Research Publication Title

Best Practice for Neonatal Pain Management

Major

Nursing

Faculty Mentor(s)

Dr. Monica Ketchie

Keywords

Neonate, Pain, Interventions, Pharmacological, Non-Pharmacological, Best Practice, Quantitative, Nursing

Abstract

The smallest human-beings have the least ability to speak up. As an adult, one can verbalize pain and take action. For our newborn population, they are reliant on caregivers to recognize their pain cues and appropriately care for them. Pain cues of newborns include but are not limited to increased heart rate, increased crying, and increased rate of respirations. The purpose of this literature review is to determine what signs indicate a neonate is experiencing pain and display effective pain management whether it is via a pharmacological route, nonpharmacological route, or both/neither. By using the databases CINHAL, PubMed, and MEDLINE, the student researchers located and reviewed relevant information for the purposes of this evidence based project. The literature supported primarily non-pharmacological intervention is better than no intervention at all in pain management of a newborn. The most common effective interventions in decreasing neonatal pain is non-nutritive sucking, swaddling, and administration of oral glucose solutions. This is important because untreated pain can lead to devastating chronic effects in the newborn such as anxiety disorders, depression, and inattention. For future nursing care, the research supports that nurses be more in sync with cues of pain in newborns, and have a deeper understanding of pain and comfort in newborns is needed to improve pain management in this population. To better serve neonates who are experiencing pain, it is important that we understand and implement the research identified above to provide safe and effective care.

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Best Practice for Neonatal Pain Management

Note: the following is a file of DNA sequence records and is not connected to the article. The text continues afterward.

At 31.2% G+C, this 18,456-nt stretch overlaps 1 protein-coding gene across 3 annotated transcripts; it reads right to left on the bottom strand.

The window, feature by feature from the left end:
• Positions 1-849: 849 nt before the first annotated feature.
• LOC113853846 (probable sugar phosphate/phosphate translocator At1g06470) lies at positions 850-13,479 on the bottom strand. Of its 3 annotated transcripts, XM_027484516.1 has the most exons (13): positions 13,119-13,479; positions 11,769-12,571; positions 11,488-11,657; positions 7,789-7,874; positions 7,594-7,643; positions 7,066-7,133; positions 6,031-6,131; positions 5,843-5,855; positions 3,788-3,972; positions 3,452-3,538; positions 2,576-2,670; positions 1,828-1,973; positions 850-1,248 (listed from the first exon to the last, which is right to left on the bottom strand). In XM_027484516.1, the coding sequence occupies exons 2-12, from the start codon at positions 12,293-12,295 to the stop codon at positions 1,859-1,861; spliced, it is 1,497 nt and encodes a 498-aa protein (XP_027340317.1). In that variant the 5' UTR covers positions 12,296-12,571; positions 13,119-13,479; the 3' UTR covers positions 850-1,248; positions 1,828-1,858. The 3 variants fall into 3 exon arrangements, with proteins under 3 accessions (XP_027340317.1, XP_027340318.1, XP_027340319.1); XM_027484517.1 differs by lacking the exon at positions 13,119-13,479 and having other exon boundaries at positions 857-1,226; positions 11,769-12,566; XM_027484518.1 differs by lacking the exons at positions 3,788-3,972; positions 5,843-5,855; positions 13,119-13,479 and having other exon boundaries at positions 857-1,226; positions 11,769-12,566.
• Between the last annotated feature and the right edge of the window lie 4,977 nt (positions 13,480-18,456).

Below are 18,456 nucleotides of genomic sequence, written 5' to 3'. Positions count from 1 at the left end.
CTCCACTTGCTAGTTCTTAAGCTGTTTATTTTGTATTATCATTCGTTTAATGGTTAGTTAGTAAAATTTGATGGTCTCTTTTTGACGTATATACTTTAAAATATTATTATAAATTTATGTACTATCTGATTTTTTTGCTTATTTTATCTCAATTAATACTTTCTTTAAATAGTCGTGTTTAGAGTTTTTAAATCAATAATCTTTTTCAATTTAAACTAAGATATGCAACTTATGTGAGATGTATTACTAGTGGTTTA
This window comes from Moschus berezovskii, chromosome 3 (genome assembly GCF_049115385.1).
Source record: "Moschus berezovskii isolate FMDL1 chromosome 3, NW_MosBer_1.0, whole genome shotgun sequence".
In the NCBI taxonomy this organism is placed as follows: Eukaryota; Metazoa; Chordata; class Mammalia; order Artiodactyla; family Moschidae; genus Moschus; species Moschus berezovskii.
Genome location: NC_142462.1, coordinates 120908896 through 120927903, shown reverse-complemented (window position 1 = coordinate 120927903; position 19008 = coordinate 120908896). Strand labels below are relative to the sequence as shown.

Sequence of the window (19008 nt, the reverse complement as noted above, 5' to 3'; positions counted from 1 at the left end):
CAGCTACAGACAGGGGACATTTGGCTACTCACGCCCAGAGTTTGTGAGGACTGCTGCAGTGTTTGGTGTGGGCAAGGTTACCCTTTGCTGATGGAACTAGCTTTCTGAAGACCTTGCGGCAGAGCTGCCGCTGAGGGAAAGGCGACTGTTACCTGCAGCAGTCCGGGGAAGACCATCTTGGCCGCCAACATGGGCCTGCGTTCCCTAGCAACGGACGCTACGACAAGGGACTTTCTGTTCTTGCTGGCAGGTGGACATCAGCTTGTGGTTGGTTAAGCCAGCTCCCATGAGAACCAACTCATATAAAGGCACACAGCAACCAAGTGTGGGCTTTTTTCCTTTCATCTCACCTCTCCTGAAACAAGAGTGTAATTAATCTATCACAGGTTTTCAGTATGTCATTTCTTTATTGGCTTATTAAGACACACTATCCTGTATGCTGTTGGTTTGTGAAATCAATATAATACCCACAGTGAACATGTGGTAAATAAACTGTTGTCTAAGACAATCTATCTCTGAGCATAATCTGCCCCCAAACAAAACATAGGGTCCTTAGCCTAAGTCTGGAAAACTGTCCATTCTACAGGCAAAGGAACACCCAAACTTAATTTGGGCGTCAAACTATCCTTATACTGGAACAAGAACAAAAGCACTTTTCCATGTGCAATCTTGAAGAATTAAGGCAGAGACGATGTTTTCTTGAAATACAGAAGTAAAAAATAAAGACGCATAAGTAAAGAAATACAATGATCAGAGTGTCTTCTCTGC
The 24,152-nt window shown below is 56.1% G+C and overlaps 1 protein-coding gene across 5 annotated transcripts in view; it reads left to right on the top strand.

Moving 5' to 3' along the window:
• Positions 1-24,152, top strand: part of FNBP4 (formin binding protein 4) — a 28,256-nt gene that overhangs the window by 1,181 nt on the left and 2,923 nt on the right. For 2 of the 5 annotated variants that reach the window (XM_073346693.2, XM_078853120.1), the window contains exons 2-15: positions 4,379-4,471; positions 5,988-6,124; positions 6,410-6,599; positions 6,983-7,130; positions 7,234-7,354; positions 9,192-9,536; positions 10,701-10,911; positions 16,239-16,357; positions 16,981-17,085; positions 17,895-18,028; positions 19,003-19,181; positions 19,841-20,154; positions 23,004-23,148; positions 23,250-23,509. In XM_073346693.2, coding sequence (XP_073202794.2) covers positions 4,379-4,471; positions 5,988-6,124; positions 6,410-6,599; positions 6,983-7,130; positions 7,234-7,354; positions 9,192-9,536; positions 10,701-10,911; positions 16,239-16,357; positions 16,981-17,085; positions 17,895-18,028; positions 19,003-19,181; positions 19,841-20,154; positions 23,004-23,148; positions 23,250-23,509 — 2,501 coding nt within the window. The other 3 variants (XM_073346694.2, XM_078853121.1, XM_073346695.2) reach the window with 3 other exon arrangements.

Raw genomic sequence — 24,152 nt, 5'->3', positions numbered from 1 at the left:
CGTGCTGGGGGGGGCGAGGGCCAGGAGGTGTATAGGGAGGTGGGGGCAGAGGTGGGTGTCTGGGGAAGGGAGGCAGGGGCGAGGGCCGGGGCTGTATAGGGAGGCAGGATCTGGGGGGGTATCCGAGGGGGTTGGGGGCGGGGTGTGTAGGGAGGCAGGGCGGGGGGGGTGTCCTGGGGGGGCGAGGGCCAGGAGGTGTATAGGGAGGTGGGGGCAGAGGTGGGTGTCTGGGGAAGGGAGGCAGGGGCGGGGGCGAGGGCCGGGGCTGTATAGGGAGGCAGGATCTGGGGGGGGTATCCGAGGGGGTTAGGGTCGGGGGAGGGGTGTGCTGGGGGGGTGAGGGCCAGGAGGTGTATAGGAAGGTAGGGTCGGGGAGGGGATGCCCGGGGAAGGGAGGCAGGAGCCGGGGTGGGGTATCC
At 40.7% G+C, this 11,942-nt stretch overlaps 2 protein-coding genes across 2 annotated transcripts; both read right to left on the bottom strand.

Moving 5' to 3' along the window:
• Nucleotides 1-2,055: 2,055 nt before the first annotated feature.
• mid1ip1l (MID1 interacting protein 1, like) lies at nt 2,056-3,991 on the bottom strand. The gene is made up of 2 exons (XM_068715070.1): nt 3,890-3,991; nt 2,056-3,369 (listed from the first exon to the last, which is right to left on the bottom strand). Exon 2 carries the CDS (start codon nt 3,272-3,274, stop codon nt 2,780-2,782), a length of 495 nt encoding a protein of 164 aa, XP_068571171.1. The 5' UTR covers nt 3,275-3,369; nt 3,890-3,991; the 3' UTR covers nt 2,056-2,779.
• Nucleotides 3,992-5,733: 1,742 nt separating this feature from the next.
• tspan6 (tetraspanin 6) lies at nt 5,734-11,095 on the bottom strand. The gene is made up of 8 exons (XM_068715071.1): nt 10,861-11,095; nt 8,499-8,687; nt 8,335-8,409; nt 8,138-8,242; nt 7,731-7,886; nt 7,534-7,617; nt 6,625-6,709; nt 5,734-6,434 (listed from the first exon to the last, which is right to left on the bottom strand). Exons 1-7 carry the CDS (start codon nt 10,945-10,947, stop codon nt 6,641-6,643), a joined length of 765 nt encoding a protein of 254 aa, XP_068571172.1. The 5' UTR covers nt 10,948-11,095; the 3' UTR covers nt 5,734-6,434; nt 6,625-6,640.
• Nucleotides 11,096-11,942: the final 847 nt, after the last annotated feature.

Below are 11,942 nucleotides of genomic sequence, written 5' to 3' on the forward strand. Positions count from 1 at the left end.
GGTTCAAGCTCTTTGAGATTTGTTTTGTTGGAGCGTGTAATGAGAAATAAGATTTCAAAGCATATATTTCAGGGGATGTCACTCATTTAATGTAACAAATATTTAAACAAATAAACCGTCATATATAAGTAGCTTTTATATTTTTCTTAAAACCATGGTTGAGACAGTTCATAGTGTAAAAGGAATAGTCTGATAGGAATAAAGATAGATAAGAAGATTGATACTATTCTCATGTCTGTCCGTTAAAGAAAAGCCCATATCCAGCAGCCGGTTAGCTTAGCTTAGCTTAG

The smallest human-beings have the least ability to speak up. As an adult, one can verbalize pain and take action. For our newborn population, they are reliant on caregivers to recognize their pain cues and appropriately care for them. Pain cues of newborns include but are not limited to increased heart rate, increased crying, and increased rate of respirations. The purpose of this literature review is to determine what signs indicate a neonate is experiencing pain and display effective pain management whether it is via a pharmacological route, nonpharmacological route, or both/neither. By using the databases CINHAL, PubMed, and MEDLINE, the student researchers located and reviewed relevant information for the purposes of this evidence based project. The literature supported primarily non-pharmacological intervention is better than no intervention at all in pain management of a newborn. The most common effective interventions in decreasing neonatal pain is non-nutritive sucking, swaddling, and administration of oral glucose solutions. This is important because untreated pain can lead to devastating chronic effects in the newborn such as anxiety disorders, depression, and inattention. For future nursing care, the research supports that nurses be more in sync with cues of pain in newborns, and have a deeper understanding of pain and comfort in newborns is needed to improve pain management in this population. To better serve neonates who are experiencing pain, it is important that we understand and implement the research identified above to provide safe and effective care.